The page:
Can Current Massachusetts Social Security Beneficiaries Return to Work?While the number of people in New England and throughout the country receiving government disability benefits continues to rise and the funds decrease, some ask why more don't return to work. Is this feasible?
The New York Times reported in April 2011 that about 8.2 million people in the United States, or about one in 21, collected disabled worker benefits from the Social Security Disability Program in 2010. Ten years ago, the total was five million people. Why the increase?
- The baby boomer generation is aging. And along with age comes a host of infirmities.
- More people are claiming more back injuries and other musculoskeletal conditions now than then.
- Judges may feel more pressure to process cases than ten years ago.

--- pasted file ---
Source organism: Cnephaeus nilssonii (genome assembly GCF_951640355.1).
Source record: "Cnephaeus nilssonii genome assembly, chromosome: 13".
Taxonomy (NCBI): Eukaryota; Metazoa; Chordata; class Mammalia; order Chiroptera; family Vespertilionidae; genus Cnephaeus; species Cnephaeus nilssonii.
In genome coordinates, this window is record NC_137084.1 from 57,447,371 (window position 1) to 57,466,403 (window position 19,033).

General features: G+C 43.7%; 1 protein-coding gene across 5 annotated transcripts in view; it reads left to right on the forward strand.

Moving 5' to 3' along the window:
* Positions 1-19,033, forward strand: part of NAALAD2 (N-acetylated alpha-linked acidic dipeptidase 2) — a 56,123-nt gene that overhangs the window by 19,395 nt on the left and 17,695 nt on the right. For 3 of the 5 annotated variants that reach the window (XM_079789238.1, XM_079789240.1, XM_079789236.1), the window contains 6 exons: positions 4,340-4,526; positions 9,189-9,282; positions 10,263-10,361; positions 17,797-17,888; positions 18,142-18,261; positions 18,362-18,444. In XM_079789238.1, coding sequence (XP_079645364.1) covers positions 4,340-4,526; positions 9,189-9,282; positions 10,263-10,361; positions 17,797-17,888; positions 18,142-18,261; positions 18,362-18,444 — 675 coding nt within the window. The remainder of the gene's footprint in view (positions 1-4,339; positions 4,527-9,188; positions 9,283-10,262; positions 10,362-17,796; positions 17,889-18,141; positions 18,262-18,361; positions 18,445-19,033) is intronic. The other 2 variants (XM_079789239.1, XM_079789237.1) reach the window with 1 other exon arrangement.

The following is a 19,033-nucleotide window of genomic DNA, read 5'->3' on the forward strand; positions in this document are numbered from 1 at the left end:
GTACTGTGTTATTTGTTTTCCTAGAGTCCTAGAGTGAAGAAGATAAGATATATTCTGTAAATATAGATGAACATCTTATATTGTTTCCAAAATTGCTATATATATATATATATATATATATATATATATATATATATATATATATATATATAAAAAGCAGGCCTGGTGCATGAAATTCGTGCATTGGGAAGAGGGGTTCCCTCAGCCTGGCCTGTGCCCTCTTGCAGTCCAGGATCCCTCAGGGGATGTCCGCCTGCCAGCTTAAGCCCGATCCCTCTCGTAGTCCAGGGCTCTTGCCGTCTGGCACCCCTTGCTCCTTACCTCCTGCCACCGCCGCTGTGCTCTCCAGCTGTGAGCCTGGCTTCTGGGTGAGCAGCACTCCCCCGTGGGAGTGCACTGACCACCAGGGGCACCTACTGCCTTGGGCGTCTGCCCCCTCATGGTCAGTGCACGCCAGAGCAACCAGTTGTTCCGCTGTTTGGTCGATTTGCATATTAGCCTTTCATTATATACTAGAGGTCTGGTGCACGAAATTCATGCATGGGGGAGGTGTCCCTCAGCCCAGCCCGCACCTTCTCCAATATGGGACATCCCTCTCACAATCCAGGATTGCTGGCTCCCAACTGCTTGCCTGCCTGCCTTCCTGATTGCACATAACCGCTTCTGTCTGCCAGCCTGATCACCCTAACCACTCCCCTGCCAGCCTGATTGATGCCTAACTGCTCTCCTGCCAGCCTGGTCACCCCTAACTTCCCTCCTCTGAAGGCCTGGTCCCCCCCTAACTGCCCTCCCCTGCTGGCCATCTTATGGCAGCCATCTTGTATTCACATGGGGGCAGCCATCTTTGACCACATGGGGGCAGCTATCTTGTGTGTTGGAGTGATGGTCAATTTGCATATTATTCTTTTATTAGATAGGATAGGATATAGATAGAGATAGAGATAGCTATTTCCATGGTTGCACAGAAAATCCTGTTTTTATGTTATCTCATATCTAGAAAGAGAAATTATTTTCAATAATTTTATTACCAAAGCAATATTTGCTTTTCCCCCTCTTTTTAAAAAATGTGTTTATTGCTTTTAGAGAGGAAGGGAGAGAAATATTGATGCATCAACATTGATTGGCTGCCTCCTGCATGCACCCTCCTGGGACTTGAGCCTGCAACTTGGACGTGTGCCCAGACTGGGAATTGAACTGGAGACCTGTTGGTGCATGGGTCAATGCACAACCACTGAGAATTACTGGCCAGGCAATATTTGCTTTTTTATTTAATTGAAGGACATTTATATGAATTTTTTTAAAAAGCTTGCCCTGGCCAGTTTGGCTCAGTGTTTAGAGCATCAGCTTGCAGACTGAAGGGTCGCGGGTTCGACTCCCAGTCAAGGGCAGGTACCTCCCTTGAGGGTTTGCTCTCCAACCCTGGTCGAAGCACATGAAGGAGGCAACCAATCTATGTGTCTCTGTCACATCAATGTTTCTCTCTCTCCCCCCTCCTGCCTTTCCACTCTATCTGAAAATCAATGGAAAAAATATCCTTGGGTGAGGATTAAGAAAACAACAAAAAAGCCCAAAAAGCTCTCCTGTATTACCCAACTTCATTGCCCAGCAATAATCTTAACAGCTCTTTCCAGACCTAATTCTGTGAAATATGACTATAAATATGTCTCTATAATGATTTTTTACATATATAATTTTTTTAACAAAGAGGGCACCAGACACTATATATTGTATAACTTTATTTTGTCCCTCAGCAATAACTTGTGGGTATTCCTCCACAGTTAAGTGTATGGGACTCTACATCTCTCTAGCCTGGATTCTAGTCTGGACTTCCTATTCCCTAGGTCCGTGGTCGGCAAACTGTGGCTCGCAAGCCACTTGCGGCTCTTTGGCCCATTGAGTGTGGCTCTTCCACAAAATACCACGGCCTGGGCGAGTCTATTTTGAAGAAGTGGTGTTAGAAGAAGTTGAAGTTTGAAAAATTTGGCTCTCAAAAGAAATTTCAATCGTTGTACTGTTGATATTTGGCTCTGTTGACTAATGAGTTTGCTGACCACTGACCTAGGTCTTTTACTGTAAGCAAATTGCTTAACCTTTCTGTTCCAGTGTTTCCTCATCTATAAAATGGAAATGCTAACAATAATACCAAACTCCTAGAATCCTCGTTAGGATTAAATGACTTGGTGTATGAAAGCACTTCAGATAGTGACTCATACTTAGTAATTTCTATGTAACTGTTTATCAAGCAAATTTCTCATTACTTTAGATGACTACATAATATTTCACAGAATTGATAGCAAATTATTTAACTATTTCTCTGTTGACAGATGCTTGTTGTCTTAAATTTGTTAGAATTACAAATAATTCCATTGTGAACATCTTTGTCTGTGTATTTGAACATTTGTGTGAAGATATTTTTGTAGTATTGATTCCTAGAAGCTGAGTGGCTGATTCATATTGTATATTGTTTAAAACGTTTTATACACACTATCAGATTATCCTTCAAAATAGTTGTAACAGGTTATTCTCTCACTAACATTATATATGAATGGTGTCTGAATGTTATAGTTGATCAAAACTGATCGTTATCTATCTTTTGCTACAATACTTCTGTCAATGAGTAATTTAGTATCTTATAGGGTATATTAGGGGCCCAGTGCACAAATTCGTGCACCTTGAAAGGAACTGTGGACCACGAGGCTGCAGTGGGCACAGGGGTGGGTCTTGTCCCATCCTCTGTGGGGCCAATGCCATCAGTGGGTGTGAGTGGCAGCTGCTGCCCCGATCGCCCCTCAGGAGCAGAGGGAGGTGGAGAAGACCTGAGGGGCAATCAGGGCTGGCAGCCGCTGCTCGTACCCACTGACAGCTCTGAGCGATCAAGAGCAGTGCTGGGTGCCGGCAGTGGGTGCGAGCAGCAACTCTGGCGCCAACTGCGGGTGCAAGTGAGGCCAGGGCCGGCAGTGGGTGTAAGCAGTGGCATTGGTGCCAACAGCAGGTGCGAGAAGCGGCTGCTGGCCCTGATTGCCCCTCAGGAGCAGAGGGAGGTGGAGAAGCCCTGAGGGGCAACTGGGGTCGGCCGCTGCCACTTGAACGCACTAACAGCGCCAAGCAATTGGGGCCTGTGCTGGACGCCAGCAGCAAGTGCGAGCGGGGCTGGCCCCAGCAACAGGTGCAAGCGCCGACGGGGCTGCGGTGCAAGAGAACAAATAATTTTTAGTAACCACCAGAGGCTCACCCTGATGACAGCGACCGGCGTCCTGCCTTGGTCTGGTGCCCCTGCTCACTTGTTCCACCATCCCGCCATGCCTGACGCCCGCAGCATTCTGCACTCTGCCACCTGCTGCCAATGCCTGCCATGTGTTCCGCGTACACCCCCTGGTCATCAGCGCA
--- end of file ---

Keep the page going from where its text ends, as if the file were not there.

- Some economists say the difficult job market prompts people to file claims as a kind of "safety net."
Whatever the reasons for the jump in the number of SSA disability claims, some feel that many people now on disability could be working. Is this true?
The Social Security Administration says no. This government agency feels that of all the current beneficiaries, fewer than 1% are expected to leave the program due to improved health. And, despite the 1999 Ticket to Work program, which helps beneficiaries get jobs and continue receiving benefits, not enough people could go back to work to make a difference in the disability trust fund.
The SSA disability program was intended for those who are physically or mentally incapable of holding jobs. And, assuming the program is accepting just that type of person, why do critics continue to insist on applying pressure on the SSA to cut spending? It is a matter of money, of course. With the SSA disability program slated to run out of funding as soon as 2017, some feel that cuts must be made.
Keefe Disability Law believes that those who truly deserve disability benefits should receive them. If you are a disability recipient and have questions about returning to work, please give us a call toll free at 888-904-6847.